African Genomes Could Aid HIV Infections

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The findings suggest that CHD1L’s could provide treatment opportunities for individuals infected with HIV-1.

New study findings have identified a human genetic variation associated with the natural control of HIV that is found only in the genome of some populations of African ancestries.

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The research involved nearly 4000 individuals of African descent. Through the investigation, the researchers were able to identify that the gene can replicate specific white blood cells that offer protection against HIV.

"We used a combination of computational and experimental approaches to explore the biological mechanism behind the genetic association and provide evidence that the gene CHD1L acts to limit HIV replication in a subset of white blood cells," said Jacques Fellay, MD, a professor from the Evole Polytechnique Federale de Lausanne’s School of Life Sciences.

Extensive antiretroviral therapies have been developed to help reduce infection rates of HIV. However, the study authors noted that the infection rate is currently increasing in particular regions.

To create the studies, the researchers outlined the relationship between the human genome and the progression of HIV to discover targets and identify naturally controlled viral replication.

According to the study, setpoint viral load (spVL) is used to find the degree of viral infection. The spVL is the stable level of HIV replication in the body of untreated individuals and varies in an infected population based on individuals’ immune systems when not being treated with medication.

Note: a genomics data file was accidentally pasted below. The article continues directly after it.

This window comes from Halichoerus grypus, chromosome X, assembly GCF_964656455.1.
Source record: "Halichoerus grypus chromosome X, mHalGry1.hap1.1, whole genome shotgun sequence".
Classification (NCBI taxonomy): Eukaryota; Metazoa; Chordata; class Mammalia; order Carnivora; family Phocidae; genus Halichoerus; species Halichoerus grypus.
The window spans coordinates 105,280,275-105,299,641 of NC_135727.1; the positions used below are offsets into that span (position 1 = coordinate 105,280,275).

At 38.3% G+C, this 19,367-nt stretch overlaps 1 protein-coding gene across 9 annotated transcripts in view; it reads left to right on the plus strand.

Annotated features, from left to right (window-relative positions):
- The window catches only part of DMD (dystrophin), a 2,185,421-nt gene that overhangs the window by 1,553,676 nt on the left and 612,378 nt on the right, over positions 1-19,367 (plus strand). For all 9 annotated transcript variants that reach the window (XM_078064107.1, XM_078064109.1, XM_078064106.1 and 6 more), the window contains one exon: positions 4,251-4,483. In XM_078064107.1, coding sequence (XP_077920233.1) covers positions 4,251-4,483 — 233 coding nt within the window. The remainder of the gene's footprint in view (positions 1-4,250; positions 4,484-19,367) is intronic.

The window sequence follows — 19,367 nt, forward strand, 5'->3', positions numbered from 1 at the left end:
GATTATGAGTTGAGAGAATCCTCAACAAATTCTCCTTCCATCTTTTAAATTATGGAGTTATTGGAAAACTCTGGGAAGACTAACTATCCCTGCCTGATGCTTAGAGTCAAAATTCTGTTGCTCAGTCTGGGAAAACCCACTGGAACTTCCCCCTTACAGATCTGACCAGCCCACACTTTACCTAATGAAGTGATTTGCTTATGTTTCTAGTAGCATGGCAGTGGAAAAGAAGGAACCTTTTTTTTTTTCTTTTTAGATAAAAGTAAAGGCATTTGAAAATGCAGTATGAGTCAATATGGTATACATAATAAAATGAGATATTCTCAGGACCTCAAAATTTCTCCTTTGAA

Due to the lack of human genomic studies conducted in Africa, the researchers performed a large-scale Genome-Wide Association Study (GWAS) of African ancestries.

“In total, the scientists analyzed the genomes from 3879 individuals living with HIV-1. Using computational analysis and fine-mapping techniques, they identified a novel region in the genome that shows a strong association with spVL control,” said the study authors.

The results found a gene called Chromodomain Helicase DNA Binding Protein 1 Like (CHD1L) that allows damaged DNA to be repaired. However, the researchers found that CHD1L was related to control of HIV-1.

“Our findings provide insights into potential therapeutic targets, which are needed to continue the fight against HIV-1. In addition, our results underscore the importance of performing genomic studies in diverse ancestral populations to better address their specific medical needs and global health inequities,” said Fellay in the press release.

The findings suggest that CHD1L could provide treatment opportunities for individuals infected with HIV-1.

Reference:

Learning how to control HIV from African genomes. Science Daily. News release. August 2, 2023. Accessed August 4, 2023. https://www.sciencedaily.com/releases/2023/08/230802132005.htm.

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